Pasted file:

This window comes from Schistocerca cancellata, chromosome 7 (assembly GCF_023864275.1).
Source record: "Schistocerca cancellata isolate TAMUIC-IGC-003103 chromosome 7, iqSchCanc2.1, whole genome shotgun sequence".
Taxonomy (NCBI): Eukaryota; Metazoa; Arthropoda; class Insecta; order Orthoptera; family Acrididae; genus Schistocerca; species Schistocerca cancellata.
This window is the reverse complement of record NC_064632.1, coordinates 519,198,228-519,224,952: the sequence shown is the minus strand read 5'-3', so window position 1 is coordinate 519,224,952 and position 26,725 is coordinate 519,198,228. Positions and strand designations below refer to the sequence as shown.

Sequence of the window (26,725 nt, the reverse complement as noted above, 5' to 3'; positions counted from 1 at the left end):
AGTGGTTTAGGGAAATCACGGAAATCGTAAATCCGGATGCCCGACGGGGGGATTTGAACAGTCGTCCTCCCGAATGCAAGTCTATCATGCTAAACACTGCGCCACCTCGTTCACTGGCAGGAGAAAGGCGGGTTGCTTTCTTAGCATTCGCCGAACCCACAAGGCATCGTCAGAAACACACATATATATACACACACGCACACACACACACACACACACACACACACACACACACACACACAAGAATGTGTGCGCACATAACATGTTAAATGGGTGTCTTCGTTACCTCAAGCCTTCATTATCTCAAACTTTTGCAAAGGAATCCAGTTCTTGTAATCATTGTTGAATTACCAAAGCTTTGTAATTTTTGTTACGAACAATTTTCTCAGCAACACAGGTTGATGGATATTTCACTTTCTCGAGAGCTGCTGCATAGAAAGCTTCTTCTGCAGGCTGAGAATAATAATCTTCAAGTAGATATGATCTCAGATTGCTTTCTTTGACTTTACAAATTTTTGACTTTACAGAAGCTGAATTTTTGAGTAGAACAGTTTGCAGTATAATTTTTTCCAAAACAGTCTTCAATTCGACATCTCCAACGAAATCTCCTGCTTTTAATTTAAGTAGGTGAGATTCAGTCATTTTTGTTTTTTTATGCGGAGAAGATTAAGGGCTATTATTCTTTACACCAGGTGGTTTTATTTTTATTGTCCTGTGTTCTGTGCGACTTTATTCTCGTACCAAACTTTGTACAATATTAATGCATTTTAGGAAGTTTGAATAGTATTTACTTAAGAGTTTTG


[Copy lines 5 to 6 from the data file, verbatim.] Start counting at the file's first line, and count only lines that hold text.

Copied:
Sequence of the window (26,725 nt, the reverse complement as noted above, 5' to 3'; positions counted from 1 at the left end):
AGTGGTTTAGGGAAATCACGGAAATCGTAAATCCGGATGCCCGACGGGGGGATTTGAACAGTCGTCCTCCCGAATGCAAGTCTATCATGCTAAACACTGCGCCACCTCGTTCACTGGCAGGAGAAAGGCGGGTTGCTTTCTTAGCATTCGCCGAACCCACAAGGCATCGTCAGAAACACACATATATATACACACACGCACACACACACACACACACACACACACACACACACACACACACAAGAATGTGTGCGCACATAACATGTTAAATGGGTGTCTTCGTTACCTCAAGCCTTCATTATCTCAAACTTTTGCAAAGGAATCCAGTTCTTGTAATCATTGTTGAATTACCAAAGCTTTGTAATTTTTGTTACGAACAATTTTCTCAGCAACACAGGTTGATGGATATTTCACTTTCTCGAGAGCTGCTGCATAGAAAGCTTCTTCTGCAGGCTGAGAATAATAATCTTCAAGTAGATATGATCTCAGATTGCTTTCTTTGACTTTACAAATTTTTGACTTTACAGAAGCTGAATTTTTGAGTAGAACAGTTTGCAGTATAATTTTTTCCAAAACAGTCTTCAATTCGACATCTCCAACGAAATCTCCTGCTTTTAATTTAAGTAGGTGAGATTCAGTCATTTTTGTTTTTTTATGCGGAGAAGATTAAGGGCTATTATTCTTTACACCAGGTGGTTTTATTTTTATTGTCCTGTGTTCTGTGCGACTTTATTCTCGTACCAAACTTTGTACAATATTAATGCATTTTAGGAAGTTTGAATAGTATTTACTTAAGAGTTTTG